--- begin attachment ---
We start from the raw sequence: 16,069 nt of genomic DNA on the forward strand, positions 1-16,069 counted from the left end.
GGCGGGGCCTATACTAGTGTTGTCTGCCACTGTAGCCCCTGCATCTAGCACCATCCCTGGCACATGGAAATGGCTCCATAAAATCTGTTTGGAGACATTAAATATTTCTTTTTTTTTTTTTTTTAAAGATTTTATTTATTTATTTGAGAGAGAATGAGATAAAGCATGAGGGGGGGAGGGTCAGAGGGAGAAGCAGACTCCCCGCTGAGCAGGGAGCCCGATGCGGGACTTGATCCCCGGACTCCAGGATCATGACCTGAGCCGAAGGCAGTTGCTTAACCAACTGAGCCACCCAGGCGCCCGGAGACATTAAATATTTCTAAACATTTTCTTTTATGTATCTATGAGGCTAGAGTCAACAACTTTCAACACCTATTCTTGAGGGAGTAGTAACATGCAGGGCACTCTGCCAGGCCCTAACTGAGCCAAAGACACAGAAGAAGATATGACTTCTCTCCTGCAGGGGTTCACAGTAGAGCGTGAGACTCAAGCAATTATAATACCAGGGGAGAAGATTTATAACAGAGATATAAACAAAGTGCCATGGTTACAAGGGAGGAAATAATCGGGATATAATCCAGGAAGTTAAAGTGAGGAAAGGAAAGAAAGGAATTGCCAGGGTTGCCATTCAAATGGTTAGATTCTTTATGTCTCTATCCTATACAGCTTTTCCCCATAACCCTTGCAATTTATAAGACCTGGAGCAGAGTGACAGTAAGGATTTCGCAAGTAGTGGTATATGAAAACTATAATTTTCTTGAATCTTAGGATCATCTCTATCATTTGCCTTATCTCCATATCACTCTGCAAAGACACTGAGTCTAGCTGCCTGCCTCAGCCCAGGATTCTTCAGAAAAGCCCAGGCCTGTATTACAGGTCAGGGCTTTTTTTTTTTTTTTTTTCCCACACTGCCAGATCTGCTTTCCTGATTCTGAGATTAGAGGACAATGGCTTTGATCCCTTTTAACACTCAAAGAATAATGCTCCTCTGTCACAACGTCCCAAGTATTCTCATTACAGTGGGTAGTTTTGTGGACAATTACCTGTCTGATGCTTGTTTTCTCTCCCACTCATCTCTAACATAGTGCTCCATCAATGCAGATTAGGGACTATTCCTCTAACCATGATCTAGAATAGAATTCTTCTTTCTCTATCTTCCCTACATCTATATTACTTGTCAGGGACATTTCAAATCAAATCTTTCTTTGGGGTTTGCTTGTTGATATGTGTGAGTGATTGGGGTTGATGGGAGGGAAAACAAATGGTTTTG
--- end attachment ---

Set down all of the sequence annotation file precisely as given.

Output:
We start from the raw sequence: 16,069 nt of genomic DNA on the forward strand, positions 1-16,069 counted from the left end.
GGCGGGGCCTATACTAGTGTTGTCTGCCACTGTAGCCCCTGCATCTAGCACCATCCCTGGCACATGGAAATGGCTCCATAAAATCTGTTTGGAGACATTAAATATTTCTTTTTTTTTTTTTTTTAAAGATTTTATTTATTTATTTGAGAGAGAATGAGATAAAGCATGAGGGGGGGAGGGTCAGAGGGAGAAGCAGACTCCCCGCTGAGCAGGGAGCCCGATGCGGGACTTGATCCCCGGACTCCAGGATCATGACCTGAGCCGAAGGCAGTTGCTTAACCAACTGAGCCACCCAGGCGCCCGGAGACATTAAATATTTCTAAACATTTTCTTTTATGTATCTATGAGGCTAGAGTCAACAACTTTCAACACCTATTCTTGAGGGAGTAGTAACATGCAGGGCACTCTGCCAGGCCCTAACTGAGCCAAAGACACAGAAGAAGATATGACTTCTCTCCTGCAGGGGTTCACAGTAGAGCGTGAGACTCAAGCAATTATAATACCAGGGGAGAAGATTTATAACAGAGATATAAACAAAGTGCCATGGTTACAAGGGAGGAAATAATCGGGATATAATCCAGGAAGTTAAAGTGAGGAAAGGAAAGAAAGGAATTGCCAGGGTTGCCATTCAAATGGTTAGATTCTTTATGTCTCTATCCTATACAGCTTTTCCCCATAACCCTTGCAATTTATAAGACCTGGAGCAGAGTGACAGTAAGGATTTCGCAAGTAGTGGTATATGAAAACTATAATTTTCTTGAATCTTAGGATCATCTCTATCATTTGCCTTATCTCCATATCACTCTGCAAAGACACTGAGTCTAGCTGCCTGCCTCAGCCCAGGATTCTTCAGAAAAGCCCAGGCCTGTATTACAGGTCAGGGCTTTTTTTTTTTTTTTTTTCCCACACTGCCAGATCTGCTTTCCTGATTCTGAGATTAGAGGACAATGGCTTTGATCCCTTTTAACACTCAAAGAATAATGCTCCTCTGTCACAACGTCCCAAGTATTCTCATTACAGTGGGTAGTTTTGTGGACAATTACCTGTCTGATGCTTGTTTTCTCTCCCACTCATCTCTAACATAGTGCTCCATCAATGCAGATTAGGGACTATTCCTCTAACCATGATCTAGAATAGAATTCTTCTTTCTCTATCTTCCCTACATCTATATTACTTGTCAGGGACATTTCAAATCAAATCTTTCTTTGGGGTTTGCTTGTTGATATGTGTGAGTGATTGGGGTTGATGGGAGGGAAAACAAATGGTTTTG